December 16, 2017

My front porch, 12/10/17 (watercolor, Inktense pencil, watercolor crayons on watercolor paper)

Since I moved to this SoCal house (last August) I have been meaning to sit on my front porch and create a piece of art. So, last Sunday I did just that. The air was slightly cooler than it had been and the wind that blew in all the smoke from fires around us had moved farther north. Good for us, but bad for Santa Barbara.

I have been focusing a lot on color as of late, but on that day I was more interested in composition. It was fun to decide what had really caught my eye, and what I would leave in and what I would leave out. Would it be an expansive landscape that included many details jumbling around on a hillside? Would I include plants that were surrounding the view, and actually creating a kind of frame around my special elements in the middle? Or would it be something else, like a vignette of specifically chosen elements, almost like a still life of large things? Those are sometimes the most tricky to do because these days I want my art to look effortless even though the planning and logic of placement certainly takes a bit of effort. I even sometimes squint my eye to imagine the frame it will be in or use my hands to block out the things I don’t want to see. I get to pick and choose what I want to leave in and what I leave out. It is my composition, my vision.

So, this is what I decided to include: two palm trees (the one on the left got cut out and didn’t notice my bad cropping job until just now…), several sharp dark green cypress spires, a hint of houses with their roofs, and some plant specimens that include an orange tree covered with fruit. (Yes, there is ripening citrus on the trees in SoCal right now.) But perhaps the understated star of this show is the background that suggests soft verdant hills that have not been blackened by fire. It is where my eye can rest. You might wonder what I left out. Do you want to know? I removed the white truck that was in front of the house, took down a rather large telephone pole with wires extending in all directions and I axed a rather non-descript shrub in front of the palm tree on the left so you could see that tree (which I inadvertently chopped out…). Often, when I do a landscape I am looking to crawl into the picture and escape down a road, up a tree or I picture myself in the place just beyond a hill like this one. That means I take out items that don’t contribute to the story or feeling I am trying to convey.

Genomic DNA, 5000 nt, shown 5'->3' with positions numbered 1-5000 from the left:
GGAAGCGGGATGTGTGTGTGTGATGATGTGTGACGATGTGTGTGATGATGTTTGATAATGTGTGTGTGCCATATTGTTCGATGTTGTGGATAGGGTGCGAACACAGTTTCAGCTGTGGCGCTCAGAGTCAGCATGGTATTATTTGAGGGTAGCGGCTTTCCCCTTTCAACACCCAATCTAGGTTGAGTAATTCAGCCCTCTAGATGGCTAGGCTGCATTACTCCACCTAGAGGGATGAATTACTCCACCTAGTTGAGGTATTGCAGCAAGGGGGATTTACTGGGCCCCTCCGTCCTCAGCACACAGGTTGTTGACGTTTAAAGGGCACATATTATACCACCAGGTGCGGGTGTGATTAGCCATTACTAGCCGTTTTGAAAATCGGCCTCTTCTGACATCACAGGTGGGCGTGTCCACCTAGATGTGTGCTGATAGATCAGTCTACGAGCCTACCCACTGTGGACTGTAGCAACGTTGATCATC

When it comes to my art I think I always look to the “free speech” part of the first amendment for inspiration. I mean, I think it is perfectly OK to present my work as though I am having a conversation with you and I get to tell you what I hope you see. I know I am often overdramatic, but if you really plan to share your art with someone, you hope they get what you are trying to say using color and composition. But in way it doesn’t really matter if it isn’t working for you because you have my permission to look away, or look at someone else’s blog or art, or whatever. That’s fine with me. (Of course you don’t really need my permission to do that, right?) And, without being overly dramatic again, I think that’s what makes democracy (specifically the first amendment) so wonderful, you don’t have to like what I like. You don’t have to listen to me.

Are you wondering where all this is going? There is definitely more to this story…